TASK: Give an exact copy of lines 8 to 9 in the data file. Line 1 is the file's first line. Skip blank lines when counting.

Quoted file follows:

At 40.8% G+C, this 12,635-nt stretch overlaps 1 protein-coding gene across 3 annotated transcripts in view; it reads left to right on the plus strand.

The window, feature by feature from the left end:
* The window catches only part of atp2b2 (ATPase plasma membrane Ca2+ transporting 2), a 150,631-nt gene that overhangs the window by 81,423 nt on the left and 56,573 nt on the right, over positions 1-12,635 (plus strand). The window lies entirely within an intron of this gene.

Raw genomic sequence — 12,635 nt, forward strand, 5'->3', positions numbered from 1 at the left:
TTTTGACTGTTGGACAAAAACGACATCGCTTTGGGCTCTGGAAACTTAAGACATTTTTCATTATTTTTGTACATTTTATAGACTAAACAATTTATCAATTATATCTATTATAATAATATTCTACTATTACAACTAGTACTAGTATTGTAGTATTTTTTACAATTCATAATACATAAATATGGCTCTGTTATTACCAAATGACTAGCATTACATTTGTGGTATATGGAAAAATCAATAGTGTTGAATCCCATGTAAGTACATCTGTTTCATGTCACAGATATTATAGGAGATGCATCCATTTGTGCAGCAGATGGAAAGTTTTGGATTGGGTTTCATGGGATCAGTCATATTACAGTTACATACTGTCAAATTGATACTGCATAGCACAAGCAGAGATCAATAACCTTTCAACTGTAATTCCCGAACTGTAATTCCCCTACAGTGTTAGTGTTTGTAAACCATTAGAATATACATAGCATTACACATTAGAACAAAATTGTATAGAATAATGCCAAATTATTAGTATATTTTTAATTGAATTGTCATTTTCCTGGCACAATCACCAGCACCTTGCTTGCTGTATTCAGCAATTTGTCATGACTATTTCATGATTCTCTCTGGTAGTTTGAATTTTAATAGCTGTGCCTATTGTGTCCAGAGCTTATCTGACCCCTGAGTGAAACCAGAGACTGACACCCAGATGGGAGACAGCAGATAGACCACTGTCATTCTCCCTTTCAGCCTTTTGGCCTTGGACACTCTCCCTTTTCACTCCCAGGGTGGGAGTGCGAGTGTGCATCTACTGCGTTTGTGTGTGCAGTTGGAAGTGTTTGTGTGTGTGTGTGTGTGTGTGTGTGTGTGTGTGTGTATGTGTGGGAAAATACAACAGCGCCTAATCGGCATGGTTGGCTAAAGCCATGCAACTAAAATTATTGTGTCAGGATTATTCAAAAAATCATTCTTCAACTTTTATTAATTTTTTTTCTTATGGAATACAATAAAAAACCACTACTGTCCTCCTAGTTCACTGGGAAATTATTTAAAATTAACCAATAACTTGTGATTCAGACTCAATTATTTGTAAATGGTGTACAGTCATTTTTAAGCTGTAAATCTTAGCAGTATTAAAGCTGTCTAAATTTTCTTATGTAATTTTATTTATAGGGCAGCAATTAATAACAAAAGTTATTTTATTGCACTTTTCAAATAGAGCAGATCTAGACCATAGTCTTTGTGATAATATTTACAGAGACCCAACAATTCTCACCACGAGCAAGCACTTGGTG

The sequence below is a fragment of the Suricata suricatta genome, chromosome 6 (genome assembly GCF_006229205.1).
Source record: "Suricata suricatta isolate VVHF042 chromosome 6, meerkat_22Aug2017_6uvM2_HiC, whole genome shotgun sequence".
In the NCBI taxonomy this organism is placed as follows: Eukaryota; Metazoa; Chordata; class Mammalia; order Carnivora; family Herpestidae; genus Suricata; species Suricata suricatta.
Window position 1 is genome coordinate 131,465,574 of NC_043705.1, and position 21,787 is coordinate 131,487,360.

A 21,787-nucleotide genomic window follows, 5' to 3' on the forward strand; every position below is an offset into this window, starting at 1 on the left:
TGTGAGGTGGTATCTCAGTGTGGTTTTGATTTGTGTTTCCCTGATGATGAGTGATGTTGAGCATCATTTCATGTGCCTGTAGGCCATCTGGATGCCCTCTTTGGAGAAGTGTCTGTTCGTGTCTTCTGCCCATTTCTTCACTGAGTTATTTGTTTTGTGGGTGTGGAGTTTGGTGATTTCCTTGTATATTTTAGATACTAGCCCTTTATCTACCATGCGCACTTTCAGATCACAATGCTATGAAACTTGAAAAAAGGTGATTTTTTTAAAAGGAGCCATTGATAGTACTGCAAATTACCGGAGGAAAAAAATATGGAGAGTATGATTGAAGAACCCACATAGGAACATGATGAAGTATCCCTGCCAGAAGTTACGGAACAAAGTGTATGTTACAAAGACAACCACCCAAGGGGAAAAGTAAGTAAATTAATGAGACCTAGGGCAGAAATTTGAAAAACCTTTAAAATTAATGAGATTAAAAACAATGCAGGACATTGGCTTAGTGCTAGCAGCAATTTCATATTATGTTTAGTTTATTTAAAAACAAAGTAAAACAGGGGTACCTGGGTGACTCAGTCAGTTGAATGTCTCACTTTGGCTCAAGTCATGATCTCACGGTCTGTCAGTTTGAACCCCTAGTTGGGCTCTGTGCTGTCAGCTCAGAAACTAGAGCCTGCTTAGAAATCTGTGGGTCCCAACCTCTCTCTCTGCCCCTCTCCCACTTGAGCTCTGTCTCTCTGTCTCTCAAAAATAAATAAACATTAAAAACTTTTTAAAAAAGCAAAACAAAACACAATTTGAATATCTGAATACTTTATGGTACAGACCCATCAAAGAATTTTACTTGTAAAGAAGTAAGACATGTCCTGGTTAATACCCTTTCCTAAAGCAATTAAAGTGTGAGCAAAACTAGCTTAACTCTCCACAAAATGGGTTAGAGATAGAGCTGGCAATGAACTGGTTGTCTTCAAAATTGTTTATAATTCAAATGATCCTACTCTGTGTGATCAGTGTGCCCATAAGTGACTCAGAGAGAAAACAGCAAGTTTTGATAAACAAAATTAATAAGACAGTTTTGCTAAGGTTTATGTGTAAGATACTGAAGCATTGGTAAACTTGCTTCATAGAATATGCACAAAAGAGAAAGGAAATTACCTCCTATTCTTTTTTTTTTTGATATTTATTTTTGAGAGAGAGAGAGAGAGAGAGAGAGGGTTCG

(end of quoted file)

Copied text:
In the NCBI taxonomy this organism is placed as follows: Eukaryota; Metazoa; Chordata; class Mammalia; order Carnivora; family Herpestidae; genus Suricata; species Suricata suricatta.
Window position 1 is genome coordinate 131,465,574 of NC_043705.1, and position 21,787 is coordinate 131,487,360.